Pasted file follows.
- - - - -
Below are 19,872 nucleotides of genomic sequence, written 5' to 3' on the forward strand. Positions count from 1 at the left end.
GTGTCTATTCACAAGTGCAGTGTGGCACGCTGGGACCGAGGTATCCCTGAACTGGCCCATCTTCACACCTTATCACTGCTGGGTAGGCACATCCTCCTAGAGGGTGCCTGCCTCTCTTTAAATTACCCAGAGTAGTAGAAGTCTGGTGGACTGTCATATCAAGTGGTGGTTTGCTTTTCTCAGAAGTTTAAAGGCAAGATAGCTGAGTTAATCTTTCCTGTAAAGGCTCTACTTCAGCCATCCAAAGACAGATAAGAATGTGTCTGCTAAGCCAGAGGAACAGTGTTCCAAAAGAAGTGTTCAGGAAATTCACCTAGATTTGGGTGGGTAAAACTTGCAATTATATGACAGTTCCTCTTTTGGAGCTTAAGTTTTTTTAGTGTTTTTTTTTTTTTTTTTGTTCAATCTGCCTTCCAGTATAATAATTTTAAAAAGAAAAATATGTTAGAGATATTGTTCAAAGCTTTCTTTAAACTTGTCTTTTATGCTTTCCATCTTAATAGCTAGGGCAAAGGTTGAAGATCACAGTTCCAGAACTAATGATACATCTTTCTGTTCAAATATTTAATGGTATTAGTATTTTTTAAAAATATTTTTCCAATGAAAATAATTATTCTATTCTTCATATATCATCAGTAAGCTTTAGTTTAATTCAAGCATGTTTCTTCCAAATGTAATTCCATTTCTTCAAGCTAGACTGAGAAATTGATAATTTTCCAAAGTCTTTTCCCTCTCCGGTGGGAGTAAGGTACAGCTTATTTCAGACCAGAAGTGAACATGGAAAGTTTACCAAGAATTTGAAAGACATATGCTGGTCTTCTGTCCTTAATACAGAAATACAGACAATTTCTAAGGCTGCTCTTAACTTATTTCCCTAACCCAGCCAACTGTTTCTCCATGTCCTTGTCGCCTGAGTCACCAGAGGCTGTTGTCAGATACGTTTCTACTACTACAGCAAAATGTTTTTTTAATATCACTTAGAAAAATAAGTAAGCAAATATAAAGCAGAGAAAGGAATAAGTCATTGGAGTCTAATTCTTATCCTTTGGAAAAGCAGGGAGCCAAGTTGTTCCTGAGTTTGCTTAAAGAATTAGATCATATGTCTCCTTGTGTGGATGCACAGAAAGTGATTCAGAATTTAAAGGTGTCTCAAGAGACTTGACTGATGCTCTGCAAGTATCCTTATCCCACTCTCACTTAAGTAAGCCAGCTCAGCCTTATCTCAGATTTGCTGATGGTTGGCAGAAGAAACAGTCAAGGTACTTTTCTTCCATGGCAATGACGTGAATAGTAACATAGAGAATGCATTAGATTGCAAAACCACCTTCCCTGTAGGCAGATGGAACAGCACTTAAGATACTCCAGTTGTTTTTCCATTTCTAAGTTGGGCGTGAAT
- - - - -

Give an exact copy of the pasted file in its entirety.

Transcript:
Below are 19,872 nucleotides of genomic sequence, written 5' to 3' on the forward strand. Positions count from 1 at the left end.
GTGTCTATTCACAAGTGCAGTGTGGCACGCTGGGACCGAGGTATCCCTGAACTGGCCCATCTTCACACCTTATCACTGCTGGGTAGGCACATCCTCCTAGAGGGTGCCTGCCTCTCTTTAAATTACCCAGAGTAGTAGAAGTCTGGTGGACTGTCATATCAAGTGGTGGTTTGCTTTTCTCAGAAGTTTAAAGGCAAGATAGCTGAGTTAATCTTTCCTGTAAAGGCTCTACTTCAGCCATCCAAAGACAGATAAGAATGTGTCTGCTAAGCCAGAGGAACAGTGTTCCAAAAGAAGTGTTCAGGAAATTCACCTAGATTTGGGTGGGTAAAACTTGCAATTATATGACAGTTCCTCTTTTGGAGCTTAAGTTTTTTTAGTGTTTTTTTTTTTTTTTTTGTTCAATCTGCCTTCCAGTATAATAATTTTAAAAAGAAAAATATGTTAGAGATATTGTTCAAAGCTTTCTTTAAACTTGTCTTTTATGCTTTCCATCTTAATAGCTAGGGCAAAGGTTGAAGATCACAGTTCCAGAACTAATGATACATCTTTCTGTTCAAATATTTAATGGTATTAGTATTTTTTAAAAATATTTTTCCAATGAAAATAATTATTCTATTCTTCATATATCATCAGTAAGCTTTAGTTTAATTCAAGCATGTTTCTTCCAAATGTAATTCCATTTCTTCAAGCTAGACTGAGAAATTGATAATTTTCCAAAGTCTTTTCCCTCTCCGGTGGGAGTAAGGTACAGCTTATTTCAGACCAGAAGTGAACATGGAAAGTTTACCAAGAATTTGAAAGACATATGCTGGTCTTCTGTCCTTAATACAGAAATACAGACAATTTCTAAGGCTGCTCTTAACTTATTTCCCTAACCCAGCCAACTGTTTCTCCATGTCCTTGTCGCCTGAGTCACCAGAGGCTGTTGTCAGATACGTTTCTACTACTACAGCAAAATGTTTTTTTAATATCACTTAGAAAAATAAGTAAGCAAATATAAAGCAGAGAAAGGAATAAGTCATTGGAGTCTAATTCTTATCCTTTGGAAAAGCAGGGAGCCAAGTTGTTCCTGAGTTTGCTTAAAGAATTAGATCATATGTCTCCTTGTGTGGATGCACAGAAAGTGATTCAGAATTTAAAGGTGTCTCAAGAGACTTGACTGATGCTCTGCAAGTATCCTTATCCCACTCTCACTTAAGTAAGCCAGCTCAGCCTTATCTCAGATTTGCTGATGGTTGGCAGAAGAAACAGTCAAGGTACTTTTCTTCCATGGCAATGACGTGAATAGTAACATAGAGAATGCATTAGATTGCAAAACCACCTTCCCTGTAGGCAGATGGAACAGCACTTAAGATACTCCAGTTGTTTTTCCATTTCTAAGTTGGGCGTGAAT